The North Carolina Harm Reduction Coalition (NCHRC) is a nonprofit organization that is committed to reducing drug overdose deaths. With North Carolina being home to four of the top 25 cities for opioid abuse, it’s an important organization to have in the state. They help addicts, but it's a little different than our drug treatment in Raleigh NC.
Castlight Health, a healthcare information company based in San Francisco, released a study called “The Opioid Crisis in America’s Workforce” in April of last year that named Hickory, Jacksonville, and Fayetteville as three of the 25 cities, with Wilmington ranked number one on the list.
The study also says that one out of every three opioid prescriptions are being abused. With an out of control drug epidemic there also comes overdoses and death, so the NCHRC is working towards giving more education to the public and freedom to the police force and first-responders regarding naloxone. This drug helped reverse its 5,000th overdose on November 23, 2016.
What is naloxone?
Naloxone (also known by the brand of Narcan or Evzio) is a drug that can be administered to stop an opioid overdose. Opioids are a class of drugs that include both legal and illegal drugs. Painkillers like Oxycodone and Vicodin fall into this class of drugs as well as illicit drugs like heroin. The human body naturally has opioid receptors and opioids work by attaching themselves to these receptors. This creates a sense of euphoria while numbing pains but also slowing breathing and heart rate and this is an opioid overdose. Naloxone works to bust the opioids off the receptors to bring the person back to normal breathing and a normal heart rate. It can be directly injected into a muscle or squirted into someone’s nose.
How effective is naloxone?
Naloxone can start working to reverse an overdose in just minutes and is extremely effective. Depending on the amount and potency of the drug taken, several doses of naloxone may need to be administered. Luckily, naloxone is not addictive and has very few side effects. Naloxone will not work to prevent an overdose and is only effective if opioids are present in the system at the time of administration. This means a person cannot take naloxone before doing opioids as a preventative measure. The only way to prevent an overdose is by not using drugs. Naloxone will not work for any other type of drug either. While naloxone is extremely effective, it’s important to remember its effects can wear off in 20-90 minutes so it is very important to seek medical attention as soon as it has been administered.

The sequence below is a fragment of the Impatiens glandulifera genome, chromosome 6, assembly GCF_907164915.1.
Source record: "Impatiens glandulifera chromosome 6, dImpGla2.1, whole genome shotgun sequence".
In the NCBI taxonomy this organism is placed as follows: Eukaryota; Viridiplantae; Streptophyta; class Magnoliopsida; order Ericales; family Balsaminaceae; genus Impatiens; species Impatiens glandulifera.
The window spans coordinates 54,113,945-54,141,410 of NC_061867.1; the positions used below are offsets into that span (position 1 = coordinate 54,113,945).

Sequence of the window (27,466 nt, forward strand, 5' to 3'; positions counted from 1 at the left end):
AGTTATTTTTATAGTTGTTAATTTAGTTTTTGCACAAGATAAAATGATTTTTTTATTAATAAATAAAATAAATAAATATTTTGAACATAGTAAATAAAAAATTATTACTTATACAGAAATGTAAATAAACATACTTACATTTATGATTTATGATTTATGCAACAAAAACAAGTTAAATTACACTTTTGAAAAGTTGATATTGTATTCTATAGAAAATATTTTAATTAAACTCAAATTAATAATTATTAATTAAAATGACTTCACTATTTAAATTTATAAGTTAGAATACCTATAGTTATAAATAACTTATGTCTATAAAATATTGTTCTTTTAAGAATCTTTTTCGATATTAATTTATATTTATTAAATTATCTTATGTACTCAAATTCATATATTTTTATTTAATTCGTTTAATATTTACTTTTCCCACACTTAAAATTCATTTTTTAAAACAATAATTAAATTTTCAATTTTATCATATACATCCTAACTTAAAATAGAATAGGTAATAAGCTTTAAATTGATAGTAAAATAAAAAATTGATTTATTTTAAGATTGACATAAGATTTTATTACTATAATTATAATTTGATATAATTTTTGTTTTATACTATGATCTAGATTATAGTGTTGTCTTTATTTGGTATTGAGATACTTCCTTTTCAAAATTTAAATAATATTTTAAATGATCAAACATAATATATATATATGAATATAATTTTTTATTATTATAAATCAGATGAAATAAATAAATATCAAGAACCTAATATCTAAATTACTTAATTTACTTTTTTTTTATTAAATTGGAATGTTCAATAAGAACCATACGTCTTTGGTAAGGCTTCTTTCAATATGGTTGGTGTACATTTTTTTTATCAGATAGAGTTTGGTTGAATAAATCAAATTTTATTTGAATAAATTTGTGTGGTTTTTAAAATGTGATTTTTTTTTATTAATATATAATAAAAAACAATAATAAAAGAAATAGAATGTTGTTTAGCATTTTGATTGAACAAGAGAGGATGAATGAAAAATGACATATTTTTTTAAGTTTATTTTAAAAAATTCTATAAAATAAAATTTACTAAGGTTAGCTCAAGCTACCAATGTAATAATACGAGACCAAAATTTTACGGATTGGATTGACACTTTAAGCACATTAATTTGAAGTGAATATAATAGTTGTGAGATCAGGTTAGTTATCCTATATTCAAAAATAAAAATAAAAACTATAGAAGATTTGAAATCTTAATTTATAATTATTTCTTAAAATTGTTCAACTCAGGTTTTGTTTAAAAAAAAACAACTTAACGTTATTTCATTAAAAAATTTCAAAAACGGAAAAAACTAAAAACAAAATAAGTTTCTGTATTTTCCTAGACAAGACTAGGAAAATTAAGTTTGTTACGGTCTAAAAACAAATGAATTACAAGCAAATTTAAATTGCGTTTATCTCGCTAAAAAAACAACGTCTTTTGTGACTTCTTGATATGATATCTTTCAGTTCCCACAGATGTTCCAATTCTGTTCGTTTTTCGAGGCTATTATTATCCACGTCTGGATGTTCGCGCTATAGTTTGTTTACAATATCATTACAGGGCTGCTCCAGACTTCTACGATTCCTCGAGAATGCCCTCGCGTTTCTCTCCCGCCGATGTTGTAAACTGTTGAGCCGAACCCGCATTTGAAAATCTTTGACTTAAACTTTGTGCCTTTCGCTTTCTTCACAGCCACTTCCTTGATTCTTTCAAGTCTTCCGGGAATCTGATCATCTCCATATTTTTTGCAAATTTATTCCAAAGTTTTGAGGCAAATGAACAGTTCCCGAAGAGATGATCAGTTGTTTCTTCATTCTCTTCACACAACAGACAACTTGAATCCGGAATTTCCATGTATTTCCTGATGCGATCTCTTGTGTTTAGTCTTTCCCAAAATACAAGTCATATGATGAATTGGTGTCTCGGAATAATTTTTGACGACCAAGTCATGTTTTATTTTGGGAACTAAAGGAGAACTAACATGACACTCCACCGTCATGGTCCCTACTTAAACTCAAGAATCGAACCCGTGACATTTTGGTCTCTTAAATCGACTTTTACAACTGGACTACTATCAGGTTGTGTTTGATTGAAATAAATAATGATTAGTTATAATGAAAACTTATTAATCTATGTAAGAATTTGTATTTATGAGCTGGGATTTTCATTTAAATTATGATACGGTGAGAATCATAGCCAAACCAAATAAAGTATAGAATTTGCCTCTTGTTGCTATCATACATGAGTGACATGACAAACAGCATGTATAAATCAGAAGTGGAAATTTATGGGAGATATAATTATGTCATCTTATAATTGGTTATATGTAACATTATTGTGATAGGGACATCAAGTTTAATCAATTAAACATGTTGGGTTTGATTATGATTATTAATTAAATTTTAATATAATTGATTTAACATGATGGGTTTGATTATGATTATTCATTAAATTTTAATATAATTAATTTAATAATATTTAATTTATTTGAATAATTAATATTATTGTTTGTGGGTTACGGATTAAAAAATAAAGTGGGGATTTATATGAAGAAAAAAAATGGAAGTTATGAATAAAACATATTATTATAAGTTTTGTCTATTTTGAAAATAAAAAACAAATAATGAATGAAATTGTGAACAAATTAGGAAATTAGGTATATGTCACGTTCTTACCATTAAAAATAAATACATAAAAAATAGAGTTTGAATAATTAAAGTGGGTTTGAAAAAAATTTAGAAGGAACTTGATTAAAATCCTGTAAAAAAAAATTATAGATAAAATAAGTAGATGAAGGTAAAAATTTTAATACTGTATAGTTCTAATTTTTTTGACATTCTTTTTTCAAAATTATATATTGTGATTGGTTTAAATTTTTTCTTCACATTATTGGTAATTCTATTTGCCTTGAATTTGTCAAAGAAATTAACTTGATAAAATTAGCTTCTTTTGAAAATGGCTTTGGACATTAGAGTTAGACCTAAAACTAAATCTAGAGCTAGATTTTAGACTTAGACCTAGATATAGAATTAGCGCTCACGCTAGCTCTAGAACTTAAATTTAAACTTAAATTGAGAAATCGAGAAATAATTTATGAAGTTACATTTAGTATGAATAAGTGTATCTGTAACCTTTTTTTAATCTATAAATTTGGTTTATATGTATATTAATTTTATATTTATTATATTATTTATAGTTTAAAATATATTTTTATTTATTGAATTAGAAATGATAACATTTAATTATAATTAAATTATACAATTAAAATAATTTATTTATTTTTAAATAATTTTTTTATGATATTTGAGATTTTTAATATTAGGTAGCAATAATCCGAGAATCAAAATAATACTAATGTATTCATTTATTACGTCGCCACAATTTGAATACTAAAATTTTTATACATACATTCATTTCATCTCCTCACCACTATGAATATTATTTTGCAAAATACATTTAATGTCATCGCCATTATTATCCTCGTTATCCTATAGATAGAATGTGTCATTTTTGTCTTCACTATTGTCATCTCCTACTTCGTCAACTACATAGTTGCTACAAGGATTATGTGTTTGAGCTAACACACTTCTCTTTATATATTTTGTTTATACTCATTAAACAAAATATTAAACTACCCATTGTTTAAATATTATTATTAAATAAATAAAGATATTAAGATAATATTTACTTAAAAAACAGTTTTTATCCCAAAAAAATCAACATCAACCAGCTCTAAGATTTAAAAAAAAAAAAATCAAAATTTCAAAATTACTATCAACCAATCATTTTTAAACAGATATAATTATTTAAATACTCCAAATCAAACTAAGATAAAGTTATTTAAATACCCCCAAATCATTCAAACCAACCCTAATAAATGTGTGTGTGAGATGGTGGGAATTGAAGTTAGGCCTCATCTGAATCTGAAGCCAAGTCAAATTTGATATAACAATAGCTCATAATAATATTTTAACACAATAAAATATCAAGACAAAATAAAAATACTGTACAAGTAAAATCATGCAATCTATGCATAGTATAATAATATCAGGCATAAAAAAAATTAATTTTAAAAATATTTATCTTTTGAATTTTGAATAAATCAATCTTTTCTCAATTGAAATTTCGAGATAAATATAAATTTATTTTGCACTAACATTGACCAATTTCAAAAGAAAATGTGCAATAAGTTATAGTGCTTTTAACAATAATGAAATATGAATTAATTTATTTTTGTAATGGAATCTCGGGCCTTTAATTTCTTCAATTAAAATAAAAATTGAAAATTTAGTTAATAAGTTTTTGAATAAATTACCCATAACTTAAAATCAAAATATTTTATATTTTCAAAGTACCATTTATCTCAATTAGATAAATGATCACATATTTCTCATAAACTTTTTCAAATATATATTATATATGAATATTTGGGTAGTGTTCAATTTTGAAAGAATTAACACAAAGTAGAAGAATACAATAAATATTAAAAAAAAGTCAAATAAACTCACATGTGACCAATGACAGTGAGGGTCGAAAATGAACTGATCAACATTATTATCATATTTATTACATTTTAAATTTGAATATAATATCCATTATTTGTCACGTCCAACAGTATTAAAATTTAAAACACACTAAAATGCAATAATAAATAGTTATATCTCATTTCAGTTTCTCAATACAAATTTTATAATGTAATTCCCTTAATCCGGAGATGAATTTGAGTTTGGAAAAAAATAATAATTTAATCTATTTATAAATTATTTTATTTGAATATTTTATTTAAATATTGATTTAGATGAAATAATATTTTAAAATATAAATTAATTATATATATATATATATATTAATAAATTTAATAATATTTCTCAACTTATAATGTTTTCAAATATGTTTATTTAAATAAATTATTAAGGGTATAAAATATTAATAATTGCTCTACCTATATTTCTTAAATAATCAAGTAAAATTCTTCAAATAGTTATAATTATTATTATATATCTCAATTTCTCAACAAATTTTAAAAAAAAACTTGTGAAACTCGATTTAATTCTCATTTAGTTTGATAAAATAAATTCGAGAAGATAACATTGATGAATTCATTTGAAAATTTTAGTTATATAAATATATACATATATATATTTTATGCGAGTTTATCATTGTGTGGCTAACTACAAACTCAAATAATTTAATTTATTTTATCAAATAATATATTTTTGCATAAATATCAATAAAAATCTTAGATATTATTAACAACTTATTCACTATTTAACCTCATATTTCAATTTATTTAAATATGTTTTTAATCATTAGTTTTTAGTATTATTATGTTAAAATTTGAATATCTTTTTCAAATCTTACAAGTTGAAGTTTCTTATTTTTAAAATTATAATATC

“Really, everyone should carry it,” said Tessie Casillo of the NCHRC. “If you have an opioid in your house, you should have naloxone as well.”
The organization is having a hard time keeping naloxone in stock. According to Castillo there is a very high demand.
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How is naloxone available?
The study brought up many concerns about this growing drug epidemic so the NCHRC decided to take action. Overdose prevention kits have been distributed to over 35,800 people that are at risk for drug overdose or live with loved ones at risk since August 1, 2013.
This overdose prevention kit contains the drug naloxone along with prevention training and education about the 911 Good Samaritan Law.
Prevention training explains how to administer the drug naloxone correctly in order to achieve overdose reversal results.
The 911 Good Samaritan Law (of North Carolina) is a law that encourages people to seek medical help for an overdose by offering immunity when it comes to drug or alcohol charges.
Many people fear they will be arrested or violate the terms of their probation if they call for help for someone who is overdosing. This law is in place to offer some reassurance in hopes that more overdoses will be called in, resulting in fewer deaths. This law also grants community-based organizations to distribute naloxone.
The NCHRC offers services to 91 out of the 100 counties in North Carolina. Both CVS and Walgreens drugstores are working to make naloxone available without a prescription in 20 states across the country.
In addition, all across the state police officers are training on overdoses and equipping officers with naloxone.
Over 130 departments have reversed 256 overdoses using this training and naloxone. Those numbers are separate from the previously mentioned 5,000 NCHRC reversals. Since law enforcement officers respond to a wide variety of situations and they never really know what’s going on until they get there, it is helpful that the officers are coming equipped for anything.
Chief Bill Hollingsed of the Waynesville police department was one of the first police departments in North Carolina to adopt the program.
“The use of naloxone has given law enforcement and first responders another tool or resource to help save lives” Hollingsed said. “Behind each number or statistic is a life that was saved due to the use of naloxone. I am very excited to learn of the 5,000th naloxone save.”
What’s next for naloxone?
The NCHRC is hoping that the North Carolina General Assembly will consider helping fund the naloxone program due to the continuing opioid epidemic. The executive director of the NCHRC, Robert Childs, says that North Carolina has one of the largest naloxone distribution programs in the country on one of the smallest budgets.
“I can’t say enough about how the commitment of people impacted by drug overdose has contributed to the success of this life-saving program, but we are still struggling to fund it due to overwhelming demand,” he said.
The NCHRC will be asking for $120,000 during the next legislative session to continue to fund the distribution program.
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